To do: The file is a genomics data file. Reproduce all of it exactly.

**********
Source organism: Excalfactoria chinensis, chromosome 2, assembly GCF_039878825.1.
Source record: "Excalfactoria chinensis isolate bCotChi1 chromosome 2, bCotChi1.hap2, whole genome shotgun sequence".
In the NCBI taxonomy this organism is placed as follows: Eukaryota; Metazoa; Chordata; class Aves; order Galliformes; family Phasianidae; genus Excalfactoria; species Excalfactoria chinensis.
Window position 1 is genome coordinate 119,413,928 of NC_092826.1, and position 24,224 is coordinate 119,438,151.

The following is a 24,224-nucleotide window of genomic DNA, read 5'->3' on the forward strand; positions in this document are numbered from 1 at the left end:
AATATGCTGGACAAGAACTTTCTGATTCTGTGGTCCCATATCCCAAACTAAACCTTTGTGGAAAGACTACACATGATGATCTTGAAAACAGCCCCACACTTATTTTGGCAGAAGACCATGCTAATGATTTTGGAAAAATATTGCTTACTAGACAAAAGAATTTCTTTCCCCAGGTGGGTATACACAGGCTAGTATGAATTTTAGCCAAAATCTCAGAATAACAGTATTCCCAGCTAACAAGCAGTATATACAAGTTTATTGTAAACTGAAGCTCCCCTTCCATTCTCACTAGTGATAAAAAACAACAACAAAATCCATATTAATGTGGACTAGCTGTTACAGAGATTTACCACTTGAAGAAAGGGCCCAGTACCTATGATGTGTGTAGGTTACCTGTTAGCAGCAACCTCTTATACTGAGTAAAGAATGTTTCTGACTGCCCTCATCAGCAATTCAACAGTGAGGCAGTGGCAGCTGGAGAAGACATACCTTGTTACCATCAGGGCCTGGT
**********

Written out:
Source organism: Excalfactoria chinensis, chromosome 2, assembly GCF_039878825.1.
Source record: "Excalfactoria chinensis isolate bCotChi1 chromosome 2, bCotChi1.hap2, whole genome shotgun sequence".
In the NCBI taxonomy this organism is placed as follows: Eukaryota; Metazoa; Chordata; class Aves; order Galliformes; family Phasianidae; genus Excalfactoria; species Excalfactoria chinensis.
Window position 1 is genome coordinate 119,413,928 of NC_092826.1, and position 24,224 is coordinate 119,438,151.

The following is a 24,224-nucleotide window of genomic DNA, read 5'->3' on the forward strand; positions in this document are numbered from 1 at the left end:
AATATGCTGGACAAGAACTTTCTGATTCTGTGGTCCCATATCCCAAACTAAACCTTTGTGGAAAGACTACACATGATGATCTTGAAAACAGCCCCACACTTATTTTGGCAGAAGACCATGCTAATGATTTTGGAAAAATATTGCTTACTAGACAAAAGAATTTCTTTCCCCAGGTGGGTATACACAGGCTAGTATGAATTTTAGCCAAAATCTCAGAATAACAGTATTCCCAGCTAACAAGCAGTATATACAAGTTTATTGTAAACTGAAGCTCCCCTTCCATTCTCACTAGTGATAAAAAACAACAACAAAATCCATATTAATGTGGACTAGCTGTTACAGAGATTTACCACTTGAAGAAAGGGCCCAGTACCTATGATGTGTGTAGGTTACCTGTTAGCAGCAACCTCTTATACTGAGTAAAGAATGTTTCTGACTGCCCTCATCAGCAATTCAACAGTGAGGCAGTGGCAGCTGGAGAAGACATACCTTGTTACCATCAGGGCCTGGT